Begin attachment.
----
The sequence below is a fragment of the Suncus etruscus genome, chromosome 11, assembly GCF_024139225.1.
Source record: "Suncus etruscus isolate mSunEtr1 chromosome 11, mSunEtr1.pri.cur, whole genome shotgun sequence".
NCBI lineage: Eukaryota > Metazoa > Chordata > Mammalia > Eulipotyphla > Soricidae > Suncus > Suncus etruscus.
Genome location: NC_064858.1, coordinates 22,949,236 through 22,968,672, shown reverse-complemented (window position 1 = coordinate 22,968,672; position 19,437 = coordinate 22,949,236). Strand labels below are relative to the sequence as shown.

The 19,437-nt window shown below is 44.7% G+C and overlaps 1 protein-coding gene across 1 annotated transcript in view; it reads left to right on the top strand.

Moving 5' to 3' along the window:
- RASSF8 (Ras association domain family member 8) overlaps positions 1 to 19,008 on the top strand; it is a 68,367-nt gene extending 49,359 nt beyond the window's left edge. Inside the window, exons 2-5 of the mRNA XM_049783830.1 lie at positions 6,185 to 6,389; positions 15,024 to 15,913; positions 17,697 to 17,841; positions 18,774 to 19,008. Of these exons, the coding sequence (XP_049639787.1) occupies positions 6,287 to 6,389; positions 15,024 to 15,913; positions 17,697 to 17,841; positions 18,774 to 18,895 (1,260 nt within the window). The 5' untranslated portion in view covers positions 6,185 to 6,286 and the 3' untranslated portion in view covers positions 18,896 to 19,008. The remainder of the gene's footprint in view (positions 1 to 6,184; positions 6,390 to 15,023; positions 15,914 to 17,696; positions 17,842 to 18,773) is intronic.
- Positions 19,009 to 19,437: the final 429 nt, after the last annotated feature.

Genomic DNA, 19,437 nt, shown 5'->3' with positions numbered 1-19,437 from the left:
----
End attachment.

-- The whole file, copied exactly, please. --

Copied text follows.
The sequence below is a fragment of the Suncus etruscus genome, chromosome 11, assembly GCF_024139225.1.
Source record: "Suncus etruscus isolate mSunEtr1 chromosome 11, mSunEtr1.pri.cur, whole genome shotgun sequence".
NCBI lineage: Eukaryota > Metazoa > Chordata > Mammalia > Eulipotyphla > Soricidae > Suncus > Suncus etruscus.
Genome location: NC_064858.1, coordinates 22,949,236 through 22,968,672, shown reverse-complemented (window position 1 = coordinate 22,968,672; position 19,437 = coordinate 22,949,236). Strand labels below are relative to the sequence as shown.

The 19,437-nt window shown below is 44.7% G+C and overlaps 1 protein-coding gene across 1 annotated transcript in view; it reads left to right on the top strand.

Moving 5' to 3' along the window:
- RASSF8 (Ras association domain family member 8) overlaps positions 1 to 19,008 on the top strand; it is a 68,367-nt gene extending 49,359 nt beyond the window's left edge. Inside the window, exons 2-5 of the mRNA XM_049783830.1 lie at positions 6,185 to 6,389; positions 15,024 to 15,913; positions 17,697 to 17,841; positions 18,774 to 19,008. Of these exons, the coding sequence (XP_049639787.1) occupies positions 6,287 to 6,389; positions 15,024 to 15,913; positions 17,697 to 17,841; positions 18,774 to 18,895 (1,260 nt within the window). The 5' untranslated portion in view covers positions 6,185 to 6,286 and the 3' untranslated portion in view covers positions 18,896 to 19,008. The remainder of the gene's footprint in view (positions 1 to 6,184; positions 6,390 to 15,023; positions 15,914 to 17,696; positions 17,842 to 18,773) is intronic.
- Positions 19,009 to 19,437: the final 429 nt, after the last annotated feature.

Genomic DNA, 19,437 nt, shown 5'->3' with positions numbered 1-19,437 from the left: